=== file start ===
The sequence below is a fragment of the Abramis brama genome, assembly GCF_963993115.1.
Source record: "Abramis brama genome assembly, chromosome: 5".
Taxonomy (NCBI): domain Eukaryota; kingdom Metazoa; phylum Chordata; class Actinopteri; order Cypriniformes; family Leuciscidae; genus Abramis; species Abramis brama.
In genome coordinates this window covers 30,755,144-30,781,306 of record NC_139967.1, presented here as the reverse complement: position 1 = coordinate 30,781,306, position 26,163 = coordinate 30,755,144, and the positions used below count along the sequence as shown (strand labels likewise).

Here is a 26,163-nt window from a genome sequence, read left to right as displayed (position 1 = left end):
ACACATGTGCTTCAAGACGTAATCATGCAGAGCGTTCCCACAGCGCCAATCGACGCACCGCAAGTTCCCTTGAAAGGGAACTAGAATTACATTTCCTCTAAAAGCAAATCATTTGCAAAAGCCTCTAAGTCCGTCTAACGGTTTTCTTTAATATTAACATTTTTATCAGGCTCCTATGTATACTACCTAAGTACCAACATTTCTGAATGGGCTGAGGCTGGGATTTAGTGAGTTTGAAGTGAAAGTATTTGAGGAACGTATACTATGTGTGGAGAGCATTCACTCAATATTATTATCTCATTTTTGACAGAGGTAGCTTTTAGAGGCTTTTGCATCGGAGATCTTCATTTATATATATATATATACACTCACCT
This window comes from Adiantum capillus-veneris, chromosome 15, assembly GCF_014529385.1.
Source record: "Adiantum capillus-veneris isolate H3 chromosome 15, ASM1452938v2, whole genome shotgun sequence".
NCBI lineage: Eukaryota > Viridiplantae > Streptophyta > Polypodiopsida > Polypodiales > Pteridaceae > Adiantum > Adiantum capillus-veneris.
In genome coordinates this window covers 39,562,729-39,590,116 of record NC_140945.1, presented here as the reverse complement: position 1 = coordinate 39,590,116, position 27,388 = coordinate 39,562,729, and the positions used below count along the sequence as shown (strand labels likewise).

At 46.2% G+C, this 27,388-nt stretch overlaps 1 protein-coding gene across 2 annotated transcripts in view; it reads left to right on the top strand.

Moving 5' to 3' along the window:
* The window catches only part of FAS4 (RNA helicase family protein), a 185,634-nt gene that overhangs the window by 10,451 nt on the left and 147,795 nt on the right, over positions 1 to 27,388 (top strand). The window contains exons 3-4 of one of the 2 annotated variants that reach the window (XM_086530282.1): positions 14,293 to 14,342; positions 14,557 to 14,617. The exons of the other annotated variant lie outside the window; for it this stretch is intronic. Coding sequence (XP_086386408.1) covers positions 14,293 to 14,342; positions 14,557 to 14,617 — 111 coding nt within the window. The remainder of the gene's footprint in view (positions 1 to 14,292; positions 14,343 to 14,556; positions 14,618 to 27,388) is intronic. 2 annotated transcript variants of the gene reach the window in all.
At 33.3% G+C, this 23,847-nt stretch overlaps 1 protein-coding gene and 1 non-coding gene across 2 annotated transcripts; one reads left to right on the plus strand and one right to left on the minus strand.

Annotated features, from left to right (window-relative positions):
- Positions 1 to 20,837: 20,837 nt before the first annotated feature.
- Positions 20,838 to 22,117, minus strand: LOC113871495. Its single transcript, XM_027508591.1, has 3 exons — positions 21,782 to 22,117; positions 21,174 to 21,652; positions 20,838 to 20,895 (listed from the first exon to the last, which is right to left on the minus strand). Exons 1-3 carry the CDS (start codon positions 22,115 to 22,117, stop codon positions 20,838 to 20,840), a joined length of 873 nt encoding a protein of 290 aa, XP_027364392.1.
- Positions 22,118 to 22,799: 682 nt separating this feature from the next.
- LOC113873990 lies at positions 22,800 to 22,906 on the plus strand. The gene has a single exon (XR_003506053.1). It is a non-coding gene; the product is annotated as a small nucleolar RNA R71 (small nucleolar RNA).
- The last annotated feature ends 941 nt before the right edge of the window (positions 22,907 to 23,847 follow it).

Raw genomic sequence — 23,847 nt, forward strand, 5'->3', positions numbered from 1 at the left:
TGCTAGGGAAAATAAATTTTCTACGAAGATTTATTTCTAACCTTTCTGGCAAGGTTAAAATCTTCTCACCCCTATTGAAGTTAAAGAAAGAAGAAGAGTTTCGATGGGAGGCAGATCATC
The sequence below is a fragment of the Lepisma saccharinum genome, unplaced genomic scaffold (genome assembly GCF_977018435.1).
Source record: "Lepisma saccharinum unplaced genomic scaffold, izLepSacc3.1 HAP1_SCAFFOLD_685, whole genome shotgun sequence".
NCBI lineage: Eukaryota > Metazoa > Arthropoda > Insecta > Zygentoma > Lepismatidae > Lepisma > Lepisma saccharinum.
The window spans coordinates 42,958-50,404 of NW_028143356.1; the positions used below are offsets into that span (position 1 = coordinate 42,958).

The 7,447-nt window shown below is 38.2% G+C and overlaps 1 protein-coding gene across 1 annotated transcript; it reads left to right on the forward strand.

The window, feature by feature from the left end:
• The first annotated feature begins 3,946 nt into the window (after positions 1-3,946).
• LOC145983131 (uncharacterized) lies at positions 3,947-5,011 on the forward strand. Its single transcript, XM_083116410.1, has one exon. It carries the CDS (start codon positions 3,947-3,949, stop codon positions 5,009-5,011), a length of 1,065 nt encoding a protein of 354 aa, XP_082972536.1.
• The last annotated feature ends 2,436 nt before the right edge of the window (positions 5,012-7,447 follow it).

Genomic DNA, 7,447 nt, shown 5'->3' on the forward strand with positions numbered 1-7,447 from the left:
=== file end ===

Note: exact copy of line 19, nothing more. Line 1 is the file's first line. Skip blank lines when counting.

- LOC113873990 lies at positions 22,800 to 22,906 on the plus strand. The gene has a single exon (XR_003506053.1). It is a non-coding gene; the product is annotated as a small nucleolar RNA R71 (small nucleolar RNA).